The InVEST (Integrated Valuation of Ecosystem Services and Tradeoffs) Coastal Vulnerability model produces a qualitative estimate of such exposure in terms of a Vulnerability Index, which differentiates areas with relatively high or low exposure to erosion and inundation during storms. This lab will focus on the west coast of Vancouver Island as a case study location. Habitats reduce impacts of storms and increase resilience of coastal areas. We will examine the role of habitat in providing protection from coastal hazards. This hands-on lab was developed to introduce students to the geospatial modeling work flow. By engaging in hands-on training students will learn spatial reasoning and problem solving skills necessary to effectively translate science to policy.
The overarching goals of this training are to:
- Learn geospatial modeling workflow using the InVEST (Integrated Valuation of Environmental Services and Tradeoffs).
- Apply a Coastal Vulnerability Model in InVEST to a case study in British Columbia.
- Assess the hazard risk to people, property, infrastructure through post-processing and map analysis.
By participating in this training, students will:
- Learn the geospatial modeling workflow using the InVEST (Integrated Valuation of Environmental Services and Tradeoffs).
- Be able to apply their new skills and create a coastal vulnerability map and role of natural habitat map for the case study location.
- Build spatial reasoning and problem solving skills necessary to effectively translate science to policy using a GIS.
11-12th Grade/Undergraduate/Graduate; students in geospatial related studies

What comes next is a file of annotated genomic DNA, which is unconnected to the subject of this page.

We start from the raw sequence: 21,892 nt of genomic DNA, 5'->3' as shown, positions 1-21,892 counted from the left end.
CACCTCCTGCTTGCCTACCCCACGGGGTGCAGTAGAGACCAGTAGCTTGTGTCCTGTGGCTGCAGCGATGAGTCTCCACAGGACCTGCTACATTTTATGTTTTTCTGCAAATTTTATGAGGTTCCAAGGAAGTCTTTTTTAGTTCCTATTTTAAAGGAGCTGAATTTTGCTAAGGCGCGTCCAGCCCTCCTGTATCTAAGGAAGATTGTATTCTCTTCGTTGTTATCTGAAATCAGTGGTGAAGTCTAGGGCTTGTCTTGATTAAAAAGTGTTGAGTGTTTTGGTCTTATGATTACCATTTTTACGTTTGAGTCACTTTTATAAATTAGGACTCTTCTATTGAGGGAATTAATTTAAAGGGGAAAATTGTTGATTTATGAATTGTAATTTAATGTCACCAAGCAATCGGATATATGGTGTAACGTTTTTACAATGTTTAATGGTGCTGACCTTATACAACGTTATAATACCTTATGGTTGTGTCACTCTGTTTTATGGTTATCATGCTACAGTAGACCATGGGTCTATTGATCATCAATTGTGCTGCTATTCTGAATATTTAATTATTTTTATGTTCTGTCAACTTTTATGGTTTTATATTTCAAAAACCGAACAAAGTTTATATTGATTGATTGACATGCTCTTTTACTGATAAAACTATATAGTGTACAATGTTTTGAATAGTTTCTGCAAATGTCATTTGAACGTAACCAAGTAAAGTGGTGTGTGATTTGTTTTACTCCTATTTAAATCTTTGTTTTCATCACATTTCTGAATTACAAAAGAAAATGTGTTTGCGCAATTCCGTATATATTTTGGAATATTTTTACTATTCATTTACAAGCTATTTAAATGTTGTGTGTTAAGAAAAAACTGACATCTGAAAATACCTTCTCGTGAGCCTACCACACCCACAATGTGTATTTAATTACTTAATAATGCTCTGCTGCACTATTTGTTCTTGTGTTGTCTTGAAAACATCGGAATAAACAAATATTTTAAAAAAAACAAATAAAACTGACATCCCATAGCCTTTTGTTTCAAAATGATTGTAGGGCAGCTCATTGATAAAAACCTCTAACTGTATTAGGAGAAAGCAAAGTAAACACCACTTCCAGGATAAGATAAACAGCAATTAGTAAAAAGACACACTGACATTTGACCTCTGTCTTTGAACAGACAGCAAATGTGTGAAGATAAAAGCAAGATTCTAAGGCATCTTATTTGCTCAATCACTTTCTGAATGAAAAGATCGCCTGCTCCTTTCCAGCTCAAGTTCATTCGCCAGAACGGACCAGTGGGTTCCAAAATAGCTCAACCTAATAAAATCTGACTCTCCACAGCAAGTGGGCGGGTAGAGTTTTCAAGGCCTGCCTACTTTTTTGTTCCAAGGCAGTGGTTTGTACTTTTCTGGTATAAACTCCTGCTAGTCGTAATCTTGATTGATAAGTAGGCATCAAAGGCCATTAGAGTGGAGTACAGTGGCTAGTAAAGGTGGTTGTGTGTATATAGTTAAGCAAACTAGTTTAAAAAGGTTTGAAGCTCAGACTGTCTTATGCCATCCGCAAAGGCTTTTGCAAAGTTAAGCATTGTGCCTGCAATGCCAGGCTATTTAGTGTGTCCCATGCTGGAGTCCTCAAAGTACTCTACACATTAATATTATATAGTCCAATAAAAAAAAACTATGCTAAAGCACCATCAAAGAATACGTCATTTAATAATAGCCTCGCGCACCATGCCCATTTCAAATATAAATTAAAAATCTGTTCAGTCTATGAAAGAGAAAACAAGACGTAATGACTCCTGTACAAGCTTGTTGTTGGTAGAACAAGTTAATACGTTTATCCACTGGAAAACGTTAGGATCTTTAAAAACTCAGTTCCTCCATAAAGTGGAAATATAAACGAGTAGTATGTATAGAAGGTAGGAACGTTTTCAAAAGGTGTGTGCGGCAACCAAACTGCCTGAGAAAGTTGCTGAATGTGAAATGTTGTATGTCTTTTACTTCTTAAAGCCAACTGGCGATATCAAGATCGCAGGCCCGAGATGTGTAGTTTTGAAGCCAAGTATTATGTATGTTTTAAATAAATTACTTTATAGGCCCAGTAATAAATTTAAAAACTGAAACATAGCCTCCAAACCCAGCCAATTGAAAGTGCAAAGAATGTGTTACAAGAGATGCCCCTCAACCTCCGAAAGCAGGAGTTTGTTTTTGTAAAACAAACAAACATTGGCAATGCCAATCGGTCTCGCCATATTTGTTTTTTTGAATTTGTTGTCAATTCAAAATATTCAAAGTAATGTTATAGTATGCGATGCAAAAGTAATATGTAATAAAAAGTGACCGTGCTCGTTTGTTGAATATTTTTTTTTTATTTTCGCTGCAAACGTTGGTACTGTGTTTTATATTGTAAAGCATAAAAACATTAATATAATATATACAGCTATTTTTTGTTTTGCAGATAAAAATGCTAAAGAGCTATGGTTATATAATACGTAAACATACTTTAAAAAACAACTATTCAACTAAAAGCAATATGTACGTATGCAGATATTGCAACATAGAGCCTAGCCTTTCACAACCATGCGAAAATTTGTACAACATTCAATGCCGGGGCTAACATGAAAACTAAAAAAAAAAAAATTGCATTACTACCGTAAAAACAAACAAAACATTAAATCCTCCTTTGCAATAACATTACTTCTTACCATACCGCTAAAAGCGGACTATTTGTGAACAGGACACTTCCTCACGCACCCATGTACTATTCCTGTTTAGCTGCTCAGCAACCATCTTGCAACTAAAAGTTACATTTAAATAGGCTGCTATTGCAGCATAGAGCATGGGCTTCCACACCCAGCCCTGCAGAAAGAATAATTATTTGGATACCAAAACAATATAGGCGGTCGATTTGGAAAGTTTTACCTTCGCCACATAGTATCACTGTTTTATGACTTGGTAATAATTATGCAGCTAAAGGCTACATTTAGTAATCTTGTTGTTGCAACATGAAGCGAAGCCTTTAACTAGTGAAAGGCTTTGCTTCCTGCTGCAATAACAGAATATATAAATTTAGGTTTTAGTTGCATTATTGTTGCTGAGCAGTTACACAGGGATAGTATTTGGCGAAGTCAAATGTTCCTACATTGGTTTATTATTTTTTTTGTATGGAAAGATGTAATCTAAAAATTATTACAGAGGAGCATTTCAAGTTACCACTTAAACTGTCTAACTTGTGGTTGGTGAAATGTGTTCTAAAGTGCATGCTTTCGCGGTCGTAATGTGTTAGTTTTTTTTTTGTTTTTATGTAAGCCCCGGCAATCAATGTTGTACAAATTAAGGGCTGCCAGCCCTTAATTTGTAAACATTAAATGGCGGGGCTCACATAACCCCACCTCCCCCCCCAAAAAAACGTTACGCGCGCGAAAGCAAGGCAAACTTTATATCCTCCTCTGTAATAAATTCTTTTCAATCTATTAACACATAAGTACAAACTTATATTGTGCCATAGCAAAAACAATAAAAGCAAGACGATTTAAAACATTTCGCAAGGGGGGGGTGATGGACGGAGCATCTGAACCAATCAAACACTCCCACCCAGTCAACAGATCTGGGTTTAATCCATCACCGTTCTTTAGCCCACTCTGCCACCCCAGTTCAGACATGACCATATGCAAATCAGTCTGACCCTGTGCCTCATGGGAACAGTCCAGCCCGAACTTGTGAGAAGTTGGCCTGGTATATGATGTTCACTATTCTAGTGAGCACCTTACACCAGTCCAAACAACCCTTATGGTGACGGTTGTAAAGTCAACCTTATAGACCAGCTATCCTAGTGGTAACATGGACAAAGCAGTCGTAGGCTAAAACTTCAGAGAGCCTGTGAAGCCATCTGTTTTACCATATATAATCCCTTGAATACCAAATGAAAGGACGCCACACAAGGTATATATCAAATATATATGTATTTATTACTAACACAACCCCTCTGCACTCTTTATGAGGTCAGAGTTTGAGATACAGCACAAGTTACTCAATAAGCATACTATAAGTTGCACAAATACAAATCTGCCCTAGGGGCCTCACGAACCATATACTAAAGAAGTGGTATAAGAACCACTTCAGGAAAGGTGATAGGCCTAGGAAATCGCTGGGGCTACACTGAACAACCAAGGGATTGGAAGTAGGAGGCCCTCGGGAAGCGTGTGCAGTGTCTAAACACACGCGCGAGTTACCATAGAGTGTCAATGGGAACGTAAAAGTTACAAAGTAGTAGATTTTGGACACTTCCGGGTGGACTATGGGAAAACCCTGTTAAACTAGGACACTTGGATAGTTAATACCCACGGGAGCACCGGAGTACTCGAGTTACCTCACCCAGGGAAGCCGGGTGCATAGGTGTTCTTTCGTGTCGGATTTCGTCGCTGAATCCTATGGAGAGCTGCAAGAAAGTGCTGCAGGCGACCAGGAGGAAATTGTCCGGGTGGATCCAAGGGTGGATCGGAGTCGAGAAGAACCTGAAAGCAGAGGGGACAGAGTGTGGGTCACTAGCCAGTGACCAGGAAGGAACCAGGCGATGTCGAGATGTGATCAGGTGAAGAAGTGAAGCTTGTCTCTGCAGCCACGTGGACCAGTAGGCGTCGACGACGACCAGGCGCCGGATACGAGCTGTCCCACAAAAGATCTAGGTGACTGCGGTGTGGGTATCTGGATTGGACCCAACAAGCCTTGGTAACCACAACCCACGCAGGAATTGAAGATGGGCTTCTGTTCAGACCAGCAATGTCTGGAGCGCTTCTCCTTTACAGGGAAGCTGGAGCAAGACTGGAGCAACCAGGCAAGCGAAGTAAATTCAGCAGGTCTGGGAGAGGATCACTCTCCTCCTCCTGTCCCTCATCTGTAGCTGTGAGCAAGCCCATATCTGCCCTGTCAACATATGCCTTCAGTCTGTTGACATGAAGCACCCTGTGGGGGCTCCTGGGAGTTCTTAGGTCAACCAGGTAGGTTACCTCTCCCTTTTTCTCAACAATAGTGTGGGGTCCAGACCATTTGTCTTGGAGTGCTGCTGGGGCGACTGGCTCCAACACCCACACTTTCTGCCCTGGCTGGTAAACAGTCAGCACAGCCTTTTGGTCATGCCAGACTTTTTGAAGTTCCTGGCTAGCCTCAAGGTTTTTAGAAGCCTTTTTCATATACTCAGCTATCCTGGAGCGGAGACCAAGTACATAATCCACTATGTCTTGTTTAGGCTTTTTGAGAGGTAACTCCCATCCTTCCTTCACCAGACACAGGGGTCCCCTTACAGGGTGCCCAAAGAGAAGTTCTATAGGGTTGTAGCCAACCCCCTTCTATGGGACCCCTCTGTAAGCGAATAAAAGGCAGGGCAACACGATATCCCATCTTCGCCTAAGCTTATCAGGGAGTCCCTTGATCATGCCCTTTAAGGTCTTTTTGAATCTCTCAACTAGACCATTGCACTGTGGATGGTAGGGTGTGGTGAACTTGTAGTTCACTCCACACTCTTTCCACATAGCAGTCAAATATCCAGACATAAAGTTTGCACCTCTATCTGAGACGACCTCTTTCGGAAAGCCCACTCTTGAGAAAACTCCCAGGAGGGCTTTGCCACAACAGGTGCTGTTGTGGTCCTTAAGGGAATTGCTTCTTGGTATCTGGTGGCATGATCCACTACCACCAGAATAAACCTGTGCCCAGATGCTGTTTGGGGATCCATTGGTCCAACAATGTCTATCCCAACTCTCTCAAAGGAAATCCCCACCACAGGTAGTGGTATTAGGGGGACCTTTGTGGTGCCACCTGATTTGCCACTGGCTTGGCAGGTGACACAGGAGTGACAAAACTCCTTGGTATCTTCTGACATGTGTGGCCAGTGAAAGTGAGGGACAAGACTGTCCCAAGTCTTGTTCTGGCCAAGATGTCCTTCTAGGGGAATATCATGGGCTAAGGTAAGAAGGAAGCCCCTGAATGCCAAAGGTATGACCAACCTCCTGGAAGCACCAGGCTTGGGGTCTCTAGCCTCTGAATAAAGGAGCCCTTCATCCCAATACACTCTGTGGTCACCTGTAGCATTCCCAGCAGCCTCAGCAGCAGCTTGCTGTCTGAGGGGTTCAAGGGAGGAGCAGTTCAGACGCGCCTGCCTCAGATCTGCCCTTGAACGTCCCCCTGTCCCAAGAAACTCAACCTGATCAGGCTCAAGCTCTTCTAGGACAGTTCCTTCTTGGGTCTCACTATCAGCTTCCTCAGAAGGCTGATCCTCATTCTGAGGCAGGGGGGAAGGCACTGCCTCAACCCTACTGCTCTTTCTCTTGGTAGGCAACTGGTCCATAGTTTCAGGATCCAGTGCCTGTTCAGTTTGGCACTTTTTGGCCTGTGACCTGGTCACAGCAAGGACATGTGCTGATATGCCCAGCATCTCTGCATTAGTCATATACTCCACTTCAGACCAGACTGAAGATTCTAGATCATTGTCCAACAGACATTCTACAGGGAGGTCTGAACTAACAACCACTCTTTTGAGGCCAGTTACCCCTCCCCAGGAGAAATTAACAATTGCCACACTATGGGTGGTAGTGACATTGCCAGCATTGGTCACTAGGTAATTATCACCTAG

Modeling, Cartography, Environmental law and policy, Geography
- Coastal Vulnerability Modeling Lab Presentation PPT | PDF
- Coastal Vulnerability Modeling Lab PDF
- Coastal Vulnerability Modeling Lab Data and InVEST software LINK
- Coastal Vulnerability Modeling Lab – reading (Arkema et. al. 2013) LINK
ESTIMATED TIME NEEDED
Common Core State Standards for Reading in Science and Technical Subjects: Grades 11-12
Standard 2. Determine the central ideas or conclusions of a text; summarize complex concepts, processes, or information presented in a text by paraphrasing them in simpler but still accurate terms.
Standard 7. Integrate and evaluate multiple sources of information presented in diverse formats and media (e.g., quantitative data, video, multimedia) in order to address a question or solve a problem.
Standard 9. Synthesize information from a range of sources (e.g., texts, experiments, simulations) into a coherent understanding of a process, phenomenon, or concept, resolving conflicting information when possible.
Principle 1. The Earth has one big ocean with many features
- Although the ocean is large, it is finite, and resources are limited
Principle 6. The ocean and humans are inextricably interconnected
- Humans affect the ocean in a variety of ways. Laws, regulations, and resource management affect what is taken out and put into the ocean. Human development and activity leads to pollution (point source, nonpoint source, and noise pollution), changes to ocean chemistry (ocean acidification), and physical modifications (changes to beaches, shores, and rivers). In addition, humans have removed most of the large vertebrates from the ocean.
- Much of the world’s population lives in coastal areas. Coastal regions are susceptible to natural hazards (tsunamis, hurricanes, cyclones, sea level change, and storm surges).
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